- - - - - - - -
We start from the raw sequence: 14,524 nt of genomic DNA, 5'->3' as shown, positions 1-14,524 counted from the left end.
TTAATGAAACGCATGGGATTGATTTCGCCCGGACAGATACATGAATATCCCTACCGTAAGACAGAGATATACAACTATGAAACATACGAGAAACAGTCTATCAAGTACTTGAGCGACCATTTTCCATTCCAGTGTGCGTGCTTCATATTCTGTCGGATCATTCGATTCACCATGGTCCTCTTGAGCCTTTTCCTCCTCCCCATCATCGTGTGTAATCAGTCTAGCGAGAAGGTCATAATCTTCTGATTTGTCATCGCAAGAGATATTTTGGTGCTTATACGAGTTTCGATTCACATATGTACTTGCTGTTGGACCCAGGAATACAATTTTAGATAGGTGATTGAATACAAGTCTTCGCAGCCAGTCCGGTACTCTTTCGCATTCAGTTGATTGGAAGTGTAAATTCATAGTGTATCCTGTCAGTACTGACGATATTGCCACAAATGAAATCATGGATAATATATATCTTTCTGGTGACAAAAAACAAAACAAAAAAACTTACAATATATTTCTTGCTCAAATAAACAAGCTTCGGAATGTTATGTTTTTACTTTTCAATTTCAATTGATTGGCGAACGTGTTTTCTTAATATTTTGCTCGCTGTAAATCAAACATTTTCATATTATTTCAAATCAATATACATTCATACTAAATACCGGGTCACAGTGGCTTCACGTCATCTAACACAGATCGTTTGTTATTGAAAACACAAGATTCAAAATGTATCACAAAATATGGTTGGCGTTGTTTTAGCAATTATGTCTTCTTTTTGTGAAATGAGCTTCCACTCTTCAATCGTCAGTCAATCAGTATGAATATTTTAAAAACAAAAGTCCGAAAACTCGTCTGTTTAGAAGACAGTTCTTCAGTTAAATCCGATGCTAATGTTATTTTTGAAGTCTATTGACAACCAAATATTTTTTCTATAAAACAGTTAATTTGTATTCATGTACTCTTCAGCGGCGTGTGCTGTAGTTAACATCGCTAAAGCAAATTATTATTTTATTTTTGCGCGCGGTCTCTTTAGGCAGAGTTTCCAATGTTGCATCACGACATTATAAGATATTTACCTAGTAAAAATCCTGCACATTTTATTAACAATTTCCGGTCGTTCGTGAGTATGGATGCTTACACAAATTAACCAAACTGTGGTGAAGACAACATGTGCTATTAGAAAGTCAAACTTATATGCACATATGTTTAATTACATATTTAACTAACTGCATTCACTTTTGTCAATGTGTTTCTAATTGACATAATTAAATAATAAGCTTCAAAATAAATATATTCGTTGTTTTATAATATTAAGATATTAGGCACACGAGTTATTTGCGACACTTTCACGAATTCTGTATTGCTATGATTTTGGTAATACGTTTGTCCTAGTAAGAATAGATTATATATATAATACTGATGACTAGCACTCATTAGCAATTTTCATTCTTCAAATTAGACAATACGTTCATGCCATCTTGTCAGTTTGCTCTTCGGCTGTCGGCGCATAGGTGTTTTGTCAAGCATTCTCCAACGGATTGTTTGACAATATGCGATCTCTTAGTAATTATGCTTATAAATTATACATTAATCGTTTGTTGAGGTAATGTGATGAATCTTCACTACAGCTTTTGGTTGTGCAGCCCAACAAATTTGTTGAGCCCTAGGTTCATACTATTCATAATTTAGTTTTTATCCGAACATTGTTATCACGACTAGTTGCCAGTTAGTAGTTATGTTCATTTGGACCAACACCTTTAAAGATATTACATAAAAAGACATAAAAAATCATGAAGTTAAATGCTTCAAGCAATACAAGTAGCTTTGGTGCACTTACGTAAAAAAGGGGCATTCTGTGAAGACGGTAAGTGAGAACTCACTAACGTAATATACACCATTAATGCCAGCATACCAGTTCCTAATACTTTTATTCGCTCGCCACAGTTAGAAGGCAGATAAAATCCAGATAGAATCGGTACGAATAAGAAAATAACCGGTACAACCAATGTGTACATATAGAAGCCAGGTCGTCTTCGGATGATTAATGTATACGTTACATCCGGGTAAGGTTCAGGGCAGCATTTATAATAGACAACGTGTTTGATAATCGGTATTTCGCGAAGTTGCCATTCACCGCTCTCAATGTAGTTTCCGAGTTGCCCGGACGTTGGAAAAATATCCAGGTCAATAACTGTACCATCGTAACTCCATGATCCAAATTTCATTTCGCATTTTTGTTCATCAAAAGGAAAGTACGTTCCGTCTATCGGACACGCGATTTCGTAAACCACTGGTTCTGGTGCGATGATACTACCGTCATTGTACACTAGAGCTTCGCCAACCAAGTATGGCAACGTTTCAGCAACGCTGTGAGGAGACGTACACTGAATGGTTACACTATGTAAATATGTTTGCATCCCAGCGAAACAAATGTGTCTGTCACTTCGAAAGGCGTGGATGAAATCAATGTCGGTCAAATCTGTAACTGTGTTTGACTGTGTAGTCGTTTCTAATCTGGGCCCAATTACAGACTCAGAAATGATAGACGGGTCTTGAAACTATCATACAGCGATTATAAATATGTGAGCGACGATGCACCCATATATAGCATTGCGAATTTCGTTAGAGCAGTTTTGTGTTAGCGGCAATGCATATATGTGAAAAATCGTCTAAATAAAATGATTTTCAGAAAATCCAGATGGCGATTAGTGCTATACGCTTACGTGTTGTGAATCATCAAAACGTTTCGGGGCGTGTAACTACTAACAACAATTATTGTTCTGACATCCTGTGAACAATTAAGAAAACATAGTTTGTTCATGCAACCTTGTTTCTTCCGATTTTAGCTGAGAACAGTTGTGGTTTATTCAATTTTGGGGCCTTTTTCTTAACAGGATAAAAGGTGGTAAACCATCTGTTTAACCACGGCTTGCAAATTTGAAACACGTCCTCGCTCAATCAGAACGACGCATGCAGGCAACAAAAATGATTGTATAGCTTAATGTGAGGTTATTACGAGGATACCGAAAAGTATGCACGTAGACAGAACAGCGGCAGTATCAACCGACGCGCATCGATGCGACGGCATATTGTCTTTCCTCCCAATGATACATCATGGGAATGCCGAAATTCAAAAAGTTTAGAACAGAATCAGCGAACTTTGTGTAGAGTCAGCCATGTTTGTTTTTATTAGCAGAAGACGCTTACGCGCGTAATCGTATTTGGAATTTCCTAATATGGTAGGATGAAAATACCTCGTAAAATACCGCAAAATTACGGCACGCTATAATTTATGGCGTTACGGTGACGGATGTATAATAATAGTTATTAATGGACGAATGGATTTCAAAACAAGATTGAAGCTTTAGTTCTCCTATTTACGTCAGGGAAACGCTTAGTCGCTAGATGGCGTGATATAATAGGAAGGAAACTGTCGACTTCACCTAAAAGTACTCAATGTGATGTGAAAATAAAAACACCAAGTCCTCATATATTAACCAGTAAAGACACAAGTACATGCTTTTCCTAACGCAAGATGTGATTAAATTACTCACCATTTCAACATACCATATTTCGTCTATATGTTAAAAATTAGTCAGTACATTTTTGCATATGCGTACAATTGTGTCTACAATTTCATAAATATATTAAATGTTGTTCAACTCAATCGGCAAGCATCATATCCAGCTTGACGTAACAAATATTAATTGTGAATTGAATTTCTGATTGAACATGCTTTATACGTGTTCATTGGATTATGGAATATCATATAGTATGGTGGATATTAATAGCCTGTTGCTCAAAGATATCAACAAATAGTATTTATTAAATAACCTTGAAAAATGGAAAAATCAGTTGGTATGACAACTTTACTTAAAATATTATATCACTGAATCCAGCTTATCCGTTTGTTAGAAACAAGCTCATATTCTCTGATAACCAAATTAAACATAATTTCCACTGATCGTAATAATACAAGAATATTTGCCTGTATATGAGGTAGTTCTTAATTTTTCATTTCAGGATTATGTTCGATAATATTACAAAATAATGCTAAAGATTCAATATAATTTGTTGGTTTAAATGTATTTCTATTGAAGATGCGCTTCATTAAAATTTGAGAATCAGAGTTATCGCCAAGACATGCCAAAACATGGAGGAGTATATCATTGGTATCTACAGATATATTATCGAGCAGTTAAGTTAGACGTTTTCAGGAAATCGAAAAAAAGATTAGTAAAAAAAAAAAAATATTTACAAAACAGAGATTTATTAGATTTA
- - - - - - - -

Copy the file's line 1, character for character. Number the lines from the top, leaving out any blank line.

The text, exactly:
We start from the raw sequence: 14,524 nt of genomic DNA, 5'->3' as shown, positions 1-14,524 counted from the left end.